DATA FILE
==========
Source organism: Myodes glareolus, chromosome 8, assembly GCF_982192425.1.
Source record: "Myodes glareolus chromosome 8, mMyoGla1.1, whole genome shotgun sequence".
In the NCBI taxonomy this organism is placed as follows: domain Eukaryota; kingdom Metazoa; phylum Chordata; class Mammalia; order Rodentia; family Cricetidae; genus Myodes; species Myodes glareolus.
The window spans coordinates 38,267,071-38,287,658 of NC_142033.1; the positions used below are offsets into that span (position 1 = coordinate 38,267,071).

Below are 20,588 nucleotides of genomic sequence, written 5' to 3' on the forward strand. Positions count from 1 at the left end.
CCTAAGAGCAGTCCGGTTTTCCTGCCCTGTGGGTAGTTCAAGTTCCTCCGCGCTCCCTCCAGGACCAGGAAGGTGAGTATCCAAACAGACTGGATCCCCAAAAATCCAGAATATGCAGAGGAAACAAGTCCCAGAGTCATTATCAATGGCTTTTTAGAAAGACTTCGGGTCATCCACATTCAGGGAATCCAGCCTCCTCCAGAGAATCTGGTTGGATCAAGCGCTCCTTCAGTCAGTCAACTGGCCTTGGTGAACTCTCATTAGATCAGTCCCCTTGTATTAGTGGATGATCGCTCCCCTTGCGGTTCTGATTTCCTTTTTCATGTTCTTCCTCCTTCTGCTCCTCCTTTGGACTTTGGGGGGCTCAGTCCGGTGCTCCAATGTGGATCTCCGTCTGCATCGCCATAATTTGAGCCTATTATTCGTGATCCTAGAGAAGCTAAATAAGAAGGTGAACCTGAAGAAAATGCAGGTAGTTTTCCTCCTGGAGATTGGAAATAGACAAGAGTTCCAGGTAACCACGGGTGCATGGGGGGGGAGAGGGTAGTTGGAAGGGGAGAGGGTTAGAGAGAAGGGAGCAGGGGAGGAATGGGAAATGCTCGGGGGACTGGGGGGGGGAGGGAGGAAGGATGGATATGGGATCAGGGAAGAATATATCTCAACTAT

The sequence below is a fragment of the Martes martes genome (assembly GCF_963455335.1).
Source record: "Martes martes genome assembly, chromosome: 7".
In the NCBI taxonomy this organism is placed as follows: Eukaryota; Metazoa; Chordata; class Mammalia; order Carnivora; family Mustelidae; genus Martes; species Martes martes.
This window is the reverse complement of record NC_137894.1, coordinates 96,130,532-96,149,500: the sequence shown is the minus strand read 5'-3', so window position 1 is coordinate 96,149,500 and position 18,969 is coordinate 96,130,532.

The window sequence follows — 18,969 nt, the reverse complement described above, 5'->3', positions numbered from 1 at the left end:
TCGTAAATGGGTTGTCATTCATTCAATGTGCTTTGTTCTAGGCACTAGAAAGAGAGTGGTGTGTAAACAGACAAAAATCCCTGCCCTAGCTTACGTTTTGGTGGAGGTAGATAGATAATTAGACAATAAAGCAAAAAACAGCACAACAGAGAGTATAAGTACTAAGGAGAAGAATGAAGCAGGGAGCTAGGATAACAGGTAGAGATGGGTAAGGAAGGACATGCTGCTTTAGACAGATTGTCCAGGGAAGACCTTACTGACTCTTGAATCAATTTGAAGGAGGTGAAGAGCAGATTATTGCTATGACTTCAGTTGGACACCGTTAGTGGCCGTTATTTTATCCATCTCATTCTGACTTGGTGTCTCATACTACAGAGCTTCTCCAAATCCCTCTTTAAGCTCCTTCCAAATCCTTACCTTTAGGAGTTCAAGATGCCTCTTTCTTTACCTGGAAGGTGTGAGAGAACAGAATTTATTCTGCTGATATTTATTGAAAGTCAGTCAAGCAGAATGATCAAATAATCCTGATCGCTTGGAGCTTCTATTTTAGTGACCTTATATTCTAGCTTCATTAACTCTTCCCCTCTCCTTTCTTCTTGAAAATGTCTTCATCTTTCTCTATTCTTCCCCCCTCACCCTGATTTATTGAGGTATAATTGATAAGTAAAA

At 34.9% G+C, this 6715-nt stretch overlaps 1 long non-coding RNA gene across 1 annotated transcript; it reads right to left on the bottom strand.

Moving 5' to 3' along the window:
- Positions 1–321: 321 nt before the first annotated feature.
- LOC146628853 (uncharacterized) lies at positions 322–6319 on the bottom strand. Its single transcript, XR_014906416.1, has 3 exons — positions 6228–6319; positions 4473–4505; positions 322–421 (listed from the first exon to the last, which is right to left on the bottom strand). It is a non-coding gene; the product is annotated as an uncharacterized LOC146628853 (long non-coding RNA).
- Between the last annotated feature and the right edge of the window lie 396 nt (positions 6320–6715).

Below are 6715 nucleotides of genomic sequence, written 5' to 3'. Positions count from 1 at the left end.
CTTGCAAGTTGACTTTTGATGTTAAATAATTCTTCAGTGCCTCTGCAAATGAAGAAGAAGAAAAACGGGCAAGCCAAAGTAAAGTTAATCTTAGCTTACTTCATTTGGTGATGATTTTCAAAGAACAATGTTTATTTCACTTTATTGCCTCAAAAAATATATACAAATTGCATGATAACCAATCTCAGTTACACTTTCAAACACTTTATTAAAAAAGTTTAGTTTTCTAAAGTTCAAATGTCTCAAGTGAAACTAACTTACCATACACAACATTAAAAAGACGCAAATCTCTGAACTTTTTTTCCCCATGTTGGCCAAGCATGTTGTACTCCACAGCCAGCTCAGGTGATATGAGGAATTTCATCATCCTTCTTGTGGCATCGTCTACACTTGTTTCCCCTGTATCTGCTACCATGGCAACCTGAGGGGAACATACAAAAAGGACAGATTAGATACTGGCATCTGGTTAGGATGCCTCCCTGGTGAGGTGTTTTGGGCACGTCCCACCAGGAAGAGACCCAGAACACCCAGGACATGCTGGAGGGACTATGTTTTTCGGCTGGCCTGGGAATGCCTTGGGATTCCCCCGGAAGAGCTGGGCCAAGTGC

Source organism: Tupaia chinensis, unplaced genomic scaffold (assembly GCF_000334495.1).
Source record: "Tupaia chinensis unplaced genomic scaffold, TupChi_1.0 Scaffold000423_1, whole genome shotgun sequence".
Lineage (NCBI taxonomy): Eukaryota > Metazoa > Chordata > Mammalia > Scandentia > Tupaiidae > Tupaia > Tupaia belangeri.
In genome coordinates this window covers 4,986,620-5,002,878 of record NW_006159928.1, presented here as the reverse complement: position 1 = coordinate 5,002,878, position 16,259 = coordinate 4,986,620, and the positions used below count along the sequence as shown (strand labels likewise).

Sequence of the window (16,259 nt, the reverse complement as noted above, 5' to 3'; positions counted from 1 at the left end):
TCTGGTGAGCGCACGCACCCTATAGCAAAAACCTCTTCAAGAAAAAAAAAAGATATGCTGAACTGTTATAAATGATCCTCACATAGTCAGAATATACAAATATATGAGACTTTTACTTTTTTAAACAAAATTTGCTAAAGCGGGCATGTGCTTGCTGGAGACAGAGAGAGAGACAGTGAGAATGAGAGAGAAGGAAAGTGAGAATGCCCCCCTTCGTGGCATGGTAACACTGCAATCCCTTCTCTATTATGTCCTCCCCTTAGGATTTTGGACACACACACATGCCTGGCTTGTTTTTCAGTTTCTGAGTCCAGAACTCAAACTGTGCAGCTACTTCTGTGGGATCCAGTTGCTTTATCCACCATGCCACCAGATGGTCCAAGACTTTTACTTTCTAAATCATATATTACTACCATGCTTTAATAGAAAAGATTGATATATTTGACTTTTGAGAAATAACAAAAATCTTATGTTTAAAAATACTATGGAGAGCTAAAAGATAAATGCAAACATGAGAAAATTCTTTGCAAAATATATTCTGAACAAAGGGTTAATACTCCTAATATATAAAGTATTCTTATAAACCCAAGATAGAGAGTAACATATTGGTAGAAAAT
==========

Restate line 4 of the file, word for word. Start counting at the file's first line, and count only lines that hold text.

The window spans coordinates 38,267,071-38,287,658 of NC_142033.1; the positions used below are offsets into that span (position 1 = coordinate 38,267,071).